edible-meat-industry-in-the-kingdom-of-saudi-arabia-industry
Published

November 2016

Edible Meat Market in Saudi Arabia: Bovine, Poultry, Goat and Sheep - Analysis of Growth, Trends and Forecasts (2016 – 2021)

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Saudi Arabia, with over 65% share, is the largest producer of meat among the GCC countries, followed by Kuwait (14%). Unlike many other GCC nations, Saudi Arabia has a significant quantity of domestic meat production, though not enough to meet the domestic demand. Regarding consumption, Saudi Arabia continues to lead with over 47% share of the total meat consumption by GCC countries; the United Arab Emirates stands second with a share of 29% due to the high tourist-inflow. As of 2015, the edible meat industry in the Saudi Arabia region was valued at USD XX.XX billion and is expected to grow at a CAGR of X% for the next five years.

 

Drivers

Owing to the support from Saudi Arabia government, the food manufacturing and processing sector has grown fast over the past few years. The government has offered support in the form of direct subsidies for select food production equipment, duty-free imports of raw supplies, interest-free loans and highly subsided benefits.

 

Growing population (both domestic and expat) is another factor responsible for the increased consumption. Urbanization and growing popularity of retail format, together, are enhancing the consumption of processed food, milk and meat. Strong economic growth leading to higher protein consumption, growing number of domestic, as well as, expat population, coupled with rising preference for red meat (both sheep and bovine meat) are driving the meat market in the region.

 

Restraints and Challenges

As the region has a high Islamic population, the biggest constraints for the market in the region are strict quality checks and phytosanitary norms, along with Halal requirements. Processes, such as stunning and automated mechanical slaughter, do not accommodate for Halal procedures, making these methods of slaughter unsuitable for the region. Meat processing companies must be very careful in their selection of meat and non-meat ingredients. In addition to the already existing constraints, classification of red meat and processed meat as, possibly, carcinogenic foods by the WHO is reducing the consumption of these products in certain sections of the educated population.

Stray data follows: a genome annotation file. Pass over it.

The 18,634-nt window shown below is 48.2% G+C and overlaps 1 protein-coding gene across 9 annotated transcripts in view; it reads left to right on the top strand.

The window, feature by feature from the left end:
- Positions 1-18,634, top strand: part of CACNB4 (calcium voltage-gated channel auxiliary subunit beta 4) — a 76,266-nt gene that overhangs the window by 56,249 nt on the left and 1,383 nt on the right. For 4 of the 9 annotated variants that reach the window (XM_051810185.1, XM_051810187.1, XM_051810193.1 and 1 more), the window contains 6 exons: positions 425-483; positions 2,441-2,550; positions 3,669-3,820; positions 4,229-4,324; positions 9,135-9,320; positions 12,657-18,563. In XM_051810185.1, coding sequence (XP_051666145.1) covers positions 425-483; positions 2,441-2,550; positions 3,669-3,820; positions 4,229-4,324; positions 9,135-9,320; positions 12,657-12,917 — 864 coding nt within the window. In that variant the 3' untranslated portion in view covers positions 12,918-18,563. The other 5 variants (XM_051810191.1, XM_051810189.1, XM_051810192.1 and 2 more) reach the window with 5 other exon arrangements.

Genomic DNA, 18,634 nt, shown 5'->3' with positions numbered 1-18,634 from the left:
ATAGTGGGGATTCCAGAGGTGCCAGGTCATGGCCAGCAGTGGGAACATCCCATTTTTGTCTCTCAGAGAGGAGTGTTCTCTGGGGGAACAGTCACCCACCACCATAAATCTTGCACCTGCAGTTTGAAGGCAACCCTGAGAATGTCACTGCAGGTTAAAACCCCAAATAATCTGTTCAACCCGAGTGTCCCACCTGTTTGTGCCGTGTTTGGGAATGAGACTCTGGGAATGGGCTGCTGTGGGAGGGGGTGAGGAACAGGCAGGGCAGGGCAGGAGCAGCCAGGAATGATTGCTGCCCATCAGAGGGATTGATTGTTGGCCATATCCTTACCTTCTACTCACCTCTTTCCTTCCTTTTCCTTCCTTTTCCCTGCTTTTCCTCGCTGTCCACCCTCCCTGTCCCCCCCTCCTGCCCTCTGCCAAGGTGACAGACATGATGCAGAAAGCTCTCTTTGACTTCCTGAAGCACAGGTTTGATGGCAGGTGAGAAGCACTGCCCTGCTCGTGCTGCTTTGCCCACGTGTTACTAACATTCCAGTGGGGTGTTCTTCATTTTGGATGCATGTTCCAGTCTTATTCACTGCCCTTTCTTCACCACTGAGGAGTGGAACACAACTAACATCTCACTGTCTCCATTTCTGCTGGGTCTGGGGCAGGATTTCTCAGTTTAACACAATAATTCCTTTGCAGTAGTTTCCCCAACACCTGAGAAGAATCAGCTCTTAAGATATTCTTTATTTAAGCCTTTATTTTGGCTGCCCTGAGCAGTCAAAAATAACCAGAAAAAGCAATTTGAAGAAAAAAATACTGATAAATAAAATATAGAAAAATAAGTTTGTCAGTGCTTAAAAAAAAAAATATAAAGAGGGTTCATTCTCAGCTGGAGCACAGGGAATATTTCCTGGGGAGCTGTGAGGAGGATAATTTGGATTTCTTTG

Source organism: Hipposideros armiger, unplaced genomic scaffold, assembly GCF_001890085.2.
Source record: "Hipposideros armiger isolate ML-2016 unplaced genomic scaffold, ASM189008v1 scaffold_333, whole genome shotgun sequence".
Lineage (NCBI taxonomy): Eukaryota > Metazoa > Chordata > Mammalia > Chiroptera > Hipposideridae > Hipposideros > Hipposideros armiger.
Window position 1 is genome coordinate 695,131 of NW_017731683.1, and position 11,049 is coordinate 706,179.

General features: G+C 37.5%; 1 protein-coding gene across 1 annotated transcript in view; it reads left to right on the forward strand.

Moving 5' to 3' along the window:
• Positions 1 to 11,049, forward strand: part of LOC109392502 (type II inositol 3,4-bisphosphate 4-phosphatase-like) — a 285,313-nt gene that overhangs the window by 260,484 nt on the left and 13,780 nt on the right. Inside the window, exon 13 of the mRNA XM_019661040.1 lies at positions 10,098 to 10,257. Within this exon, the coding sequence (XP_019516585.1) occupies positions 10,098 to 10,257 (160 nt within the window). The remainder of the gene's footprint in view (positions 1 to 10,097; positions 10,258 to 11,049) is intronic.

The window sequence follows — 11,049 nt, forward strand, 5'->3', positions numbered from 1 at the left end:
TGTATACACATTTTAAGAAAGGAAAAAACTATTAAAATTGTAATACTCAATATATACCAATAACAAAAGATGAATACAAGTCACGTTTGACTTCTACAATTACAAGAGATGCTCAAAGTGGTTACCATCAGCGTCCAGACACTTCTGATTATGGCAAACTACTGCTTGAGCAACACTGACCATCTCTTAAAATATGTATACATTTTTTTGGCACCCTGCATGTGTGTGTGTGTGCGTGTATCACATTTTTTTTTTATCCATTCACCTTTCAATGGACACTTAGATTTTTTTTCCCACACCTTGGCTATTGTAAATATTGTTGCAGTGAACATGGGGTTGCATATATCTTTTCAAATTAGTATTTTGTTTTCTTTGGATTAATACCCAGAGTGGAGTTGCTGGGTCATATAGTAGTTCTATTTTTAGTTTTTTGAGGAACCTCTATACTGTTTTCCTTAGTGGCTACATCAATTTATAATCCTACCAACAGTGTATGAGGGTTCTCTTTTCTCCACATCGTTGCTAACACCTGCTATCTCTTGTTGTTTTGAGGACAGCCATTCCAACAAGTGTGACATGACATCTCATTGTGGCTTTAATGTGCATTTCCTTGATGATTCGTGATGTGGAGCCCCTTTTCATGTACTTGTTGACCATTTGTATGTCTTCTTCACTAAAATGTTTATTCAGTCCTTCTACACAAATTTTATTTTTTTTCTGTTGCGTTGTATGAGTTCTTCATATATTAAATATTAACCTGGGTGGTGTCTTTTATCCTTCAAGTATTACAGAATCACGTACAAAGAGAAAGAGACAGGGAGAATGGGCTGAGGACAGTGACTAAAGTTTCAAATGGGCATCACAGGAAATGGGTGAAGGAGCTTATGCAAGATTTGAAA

Opportunities

Due to its location and lack of natural resources necessary for livestock production, most of Saudi Arabia’s edible meat is imported, to meet its domestic demand. Saudi Arabia aims to close this gap and achieve self-sufficiency, which is part of its food security plan. Currently, Saudi Arabia can meet only 56% of its edible meat demand, i.e., chicken, beef, goat and sheep, with domestic supplies. With several projects, underway, the production capacity is expected to double by 2020. Major poultry companies have already done so with the support of the government. Hence there are a lot of opportunities in the country regarding trade, food processing and infrastructure requirements. As many importers in this region import live animals, there exist great opportunities for setting up slaughter houses and processing plants in the region.

 

Key Developments

 

  • Saudi Arabia had banned raw beef imports from the US (February 2012) and Brazil (December 2012), due to cases of mad cow disease (Bovine spongiform encephalopathy). This has benefitted the Australian and Indian beef export market. Australian beef export has witnessed a high growth, post-2011, thereby, increasing the market share from 4% in 2010 to 9% in 2015. KSA is the major importer of Australian beef, followed by UAE and Kuwait. Moreover, the demand for premium products, like Angus beef from Australia, has increased. However, speculation of a possible lift of the ban on Brazilian meat export this year, along with the lift of the ban on French beef export is forcing Australia to sign a free-trade agreement with various GCC nations, to secure its export.
  • Saudi Arabia lifted a 15-year ban on beef imports from France, which has provided exporters some relief from the crushing pressure on meat prices, due to the Russian Embargo. After obtaining ‘negligible risk’ status for bovine spongiform encephalopathy from the World Organisation for Animal Health, the KSA government has agreed to import meat from France.

About the Market

  • PESTLE Analysis (Overview): Macro market factors pertinent to this region.
  • Market Definition: Main, as well as, associated/ancillary components constituting the market.
  • Key Findings of the Study: Top headlines about market trends & numbers.
  • Market Dynamics:

o   Drivers: What are the key factors driving growth in the market?

o   Restraints: Most relevant threats and restraints which hinder the growth of the market?

o   Opportunities: Sectors of high return or quick turn around on investment?

o   Market Concentration: Porter’s 5 Forces Analysis quantified by a comprehensive list of parameters.

  • Chain Analysis:
  • Competition:

o   Market Share Analysis: Top players in the market (by value and volume)..

o   Company Profiles: Pertinent details about leading, high growth, and innovation-motivated stakeholders with contact, operations, product/service offerings, financials and strategies & insights

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